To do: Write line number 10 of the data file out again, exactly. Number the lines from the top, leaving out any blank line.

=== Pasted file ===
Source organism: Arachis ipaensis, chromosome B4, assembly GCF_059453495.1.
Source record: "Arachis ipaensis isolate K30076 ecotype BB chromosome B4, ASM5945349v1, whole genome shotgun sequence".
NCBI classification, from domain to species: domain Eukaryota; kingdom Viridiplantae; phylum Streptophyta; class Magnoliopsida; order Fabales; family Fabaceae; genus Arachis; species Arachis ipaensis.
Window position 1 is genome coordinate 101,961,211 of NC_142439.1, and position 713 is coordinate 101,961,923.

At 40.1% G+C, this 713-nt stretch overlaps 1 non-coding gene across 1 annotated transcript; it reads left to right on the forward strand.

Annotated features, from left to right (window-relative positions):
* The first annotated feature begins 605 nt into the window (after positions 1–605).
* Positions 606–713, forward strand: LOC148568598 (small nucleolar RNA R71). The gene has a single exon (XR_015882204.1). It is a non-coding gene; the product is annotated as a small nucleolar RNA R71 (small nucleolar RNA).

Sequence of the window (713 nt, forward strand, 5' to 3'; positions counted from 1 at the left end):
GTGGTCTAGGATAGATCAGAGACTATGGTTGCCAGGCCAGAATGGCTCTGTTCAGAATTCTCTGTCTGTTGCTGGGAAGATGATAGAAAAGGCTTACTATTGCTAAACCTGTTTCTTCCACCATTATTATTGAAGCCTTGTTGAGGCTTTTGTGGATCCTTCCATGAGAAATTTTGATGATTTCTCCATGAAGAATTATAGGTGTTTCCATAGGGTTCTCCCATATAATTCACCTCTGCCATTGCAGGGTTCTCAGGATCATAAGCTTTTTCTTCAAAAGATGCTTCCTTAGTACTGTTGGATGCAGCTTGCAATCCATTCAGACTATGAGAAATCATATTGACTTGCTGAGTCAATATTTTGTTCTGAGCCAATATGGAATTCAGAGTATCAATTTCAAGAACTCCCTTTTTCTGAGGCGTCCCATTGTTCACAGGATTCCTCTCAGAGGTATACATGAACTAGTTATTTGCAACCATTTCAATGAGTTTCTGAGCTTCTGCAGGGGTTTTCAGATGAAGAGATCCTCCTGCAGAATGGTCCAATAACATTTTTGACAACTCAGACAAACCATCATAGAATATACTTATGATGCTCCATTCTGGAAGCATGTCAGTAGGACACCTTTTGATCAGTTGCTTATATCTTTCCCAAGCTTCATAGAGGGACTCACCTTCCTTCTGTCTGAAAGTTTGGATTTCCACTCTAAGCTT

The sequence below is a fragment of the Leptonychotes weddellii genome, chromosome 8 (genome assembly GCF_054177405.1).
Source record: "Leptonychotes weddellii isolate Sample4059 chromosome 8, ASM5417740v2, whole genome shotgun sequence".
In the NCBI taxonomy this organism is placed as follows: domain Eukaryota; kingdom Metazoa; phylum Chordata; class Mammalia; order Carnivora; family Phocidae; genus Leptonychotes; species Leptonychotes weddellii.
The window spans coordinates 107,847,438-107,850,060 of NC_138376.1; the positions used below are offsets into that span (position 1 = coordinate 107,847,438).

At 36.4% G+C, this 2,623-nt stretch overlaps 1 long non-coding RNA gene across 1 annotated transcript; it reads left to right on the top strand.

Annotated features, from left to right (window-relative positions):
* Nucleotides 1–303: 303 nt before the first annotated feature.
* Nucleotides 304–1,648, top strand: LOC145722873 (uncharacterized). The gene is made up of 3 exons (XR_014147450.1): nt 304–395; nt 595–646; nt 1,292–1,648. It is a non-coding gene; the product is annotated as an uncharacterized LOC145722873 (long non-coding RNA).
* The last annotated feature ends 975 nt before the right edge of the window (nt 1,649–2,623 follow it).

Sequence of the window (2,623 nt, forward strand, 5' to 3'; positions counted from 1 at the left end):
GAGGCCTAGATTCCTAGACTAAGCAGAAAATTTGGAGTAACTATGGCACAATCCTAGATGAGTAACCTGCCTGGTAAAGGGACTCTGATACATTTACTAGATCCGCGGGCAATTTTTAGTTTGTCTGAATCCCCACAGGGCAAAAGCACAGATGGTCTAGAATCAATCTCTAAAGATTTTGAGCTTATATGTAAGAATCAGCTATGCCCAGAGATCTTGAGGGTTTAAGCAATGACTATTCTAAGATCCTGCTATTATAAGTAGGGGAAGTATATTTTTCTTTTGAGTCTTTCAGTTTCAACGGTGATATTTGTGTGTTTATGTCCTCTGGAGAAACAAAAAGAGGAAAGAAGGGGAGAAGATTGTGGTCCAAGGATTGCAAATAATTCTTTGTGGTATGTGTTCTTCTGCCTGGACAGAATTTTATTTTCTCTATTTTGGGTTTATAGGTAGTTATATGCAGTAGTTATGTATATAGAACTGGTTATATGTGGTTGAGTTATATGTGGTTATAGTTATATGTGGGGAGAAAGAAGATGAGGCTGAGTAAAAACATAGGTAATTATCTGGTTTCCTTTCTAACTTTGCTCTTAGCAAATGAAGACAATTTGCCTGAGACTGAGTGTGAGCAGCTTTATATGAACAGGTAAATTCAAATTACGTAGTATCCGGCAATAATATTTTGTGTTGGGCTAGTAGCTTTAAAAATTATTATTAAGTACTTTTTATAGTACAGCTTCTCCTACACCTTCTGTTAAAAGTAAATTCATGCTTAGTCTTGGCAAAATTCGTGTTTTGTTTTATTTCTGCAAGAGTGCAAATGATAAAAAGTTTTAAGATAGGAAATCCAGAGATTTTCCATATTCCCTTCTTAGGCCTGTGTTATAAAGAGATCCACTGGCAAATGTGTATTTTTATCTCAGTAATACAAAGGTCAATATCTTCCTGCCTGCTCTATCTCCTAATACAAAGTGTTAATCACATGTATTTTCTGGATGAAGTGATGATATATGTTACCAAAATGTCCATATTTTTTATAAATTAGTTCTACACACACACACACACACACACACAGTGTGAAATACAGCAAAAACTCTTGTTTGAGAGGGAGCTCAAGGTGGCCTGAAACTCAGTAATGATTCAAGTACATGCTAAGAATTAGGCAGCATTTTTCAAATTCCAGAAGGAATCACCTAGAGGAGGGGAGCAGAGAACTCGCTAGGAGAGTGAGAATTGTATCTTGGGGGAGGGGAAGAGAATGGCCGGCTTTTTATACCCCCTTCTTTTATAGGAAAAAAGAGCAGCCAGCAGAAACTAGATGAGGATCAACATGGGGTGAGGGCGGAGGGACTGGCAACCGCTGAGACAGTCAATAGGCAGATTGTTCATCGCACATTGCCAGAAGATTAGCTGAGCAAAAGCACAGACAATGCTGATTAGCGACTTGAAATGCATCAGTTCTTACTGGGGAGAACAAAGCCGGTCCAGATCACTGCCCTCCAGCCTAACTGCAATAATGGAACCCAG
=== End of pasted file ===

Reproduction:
GTGGTCTAGGATAGATCAGAGACTATGGTTGCCAGGCCAGAATGGCTCTGTTCAGAATTCTCTGTCTGTTGCTGGGAAGATGATAGAAAAGGCTTACTATTGCTAAACCTGTTTCTTCCACCATTATTATTGAAGCCTTGTTGAGGCTTTTGTGGATCCTTCCATGAGAAATTTTGATGATTTCTCCATGAAGAATTATAGGTGTTTCCATAGGGTTCTCCCATATAATTCACCTCTGCCATTGCAGGGTTCTCAGGATCATAAGCTTTTTCTTCAAAAGATGCTTCCTTAGTACTGTTGGATGCAGCTTGCAATCCATTCAGACTATGAGAAATCATATTGACTTGCTGAGTCAATATTTTGTTCTGAGCCAATATGGAATTCAGAGTATCAATTTCAAGAACTCCCTTTTTCTGAGGCGTCCCATTGTTCACAGGATTCCTCTCAGAGGTATACATGAACTAGTTATTTGCAACCATTTCAATGAGTTTCTGAGCTTCTGCAGGGGTTTTCAGATGAAGAGATCCTCCTGCAGAATGGTCCAATAACATTTTTGACAACTCAGACAAACCATCATAGAATATACTTATGATGCTCCATTCTGGAAGCATGTCAGTAGGACACCTTTTGATCAGTTGCTTATATCTTTCCCAAGCTTCATAGAGGGACTCACCTTCCTTCTGTCTGAAAGTTTGGATTTCCACTCTAAGCTT